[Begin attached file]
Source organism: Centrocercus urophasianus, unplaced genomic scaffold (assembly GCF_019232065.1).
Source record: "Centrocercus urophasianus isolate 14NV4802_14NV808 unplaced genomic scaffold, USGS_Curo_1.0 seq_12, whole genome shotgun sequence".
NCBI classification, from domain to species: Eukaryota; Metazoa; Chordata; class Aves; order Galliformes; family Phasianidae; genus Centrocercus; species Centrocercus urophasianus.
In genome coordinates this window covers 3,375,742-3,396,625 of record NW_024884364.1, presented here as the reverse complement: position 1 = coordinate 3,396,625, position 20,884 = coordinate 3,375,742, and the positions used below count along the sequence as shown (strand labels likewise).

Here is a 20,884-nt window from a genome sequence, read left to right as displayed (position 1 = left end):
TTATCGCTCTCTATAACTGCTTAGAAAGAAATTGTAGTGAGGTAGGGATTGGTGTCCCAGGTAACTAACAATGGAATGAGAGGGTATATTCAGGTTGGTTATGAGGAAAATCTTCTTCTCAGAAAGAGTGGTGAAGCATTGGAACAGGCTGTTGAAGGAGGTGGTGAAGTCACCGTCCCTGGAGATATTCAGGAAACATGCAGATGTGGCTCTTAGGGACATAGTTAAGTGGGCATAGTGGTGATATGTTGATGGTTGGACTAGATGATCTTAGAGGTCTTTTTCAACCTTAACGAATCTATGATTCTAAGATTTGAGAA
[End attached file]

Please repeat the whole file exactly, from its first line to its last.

Source organism: Centrocercus urophasianus, unplaced genomic scaffold (assembly GCF_019232065.1).
Source record: "Centrocercus urophasianus isolate 14NV4802_14NV808 unplaced genomic scaffold, USGS_Curo_1.0 seq_12, whole genome shotgun sequence".
NCBI classification, from domain to species: Eukaryota; Metazoa; Chordata; class Aves; order Galliformes; family Phasianidae; genus Centrocercus; species Centrocercus urophasianus.
In genome coordinates this window covers 3,375,742-3,396,625 of record NW_024884364.1, presented here as the reverse complement: position 1 = coordinate 3,396,625, position 20,884 = coordinate 3,375,742, and the positions used below count along the sequence as shown (strand labels likewise).

Here is a 20,884-nt window from a genome sequence, read left to right as displayed (position 1 = left end):
TTATCGCTCTCTATAACTGCTTAGAAAGAAATTGTAGTGAGGTAGGGATTGGTGTCCCAGGTAACTAACAATGGAATGAGAGGGTATATTCAGGTTGGTTATGAGGAAAATCTTCTTCTCAGAAAGAGTGGTGAAGCATTGGAACAGGCTGTTGAAGGAGGTGGTGAAGTCACCGTCCCTGGAGATATTCAGGAAACATGCAGATGTGGCTCTTAGGGACATAGTTAAGTGGGCATAGTGGTGATATGTTGATGGTTGGACTAGATGATCTTAGAGGTCTTTTTCAACCTTAACGAATCTATGATTCTAAGATTTGAGAA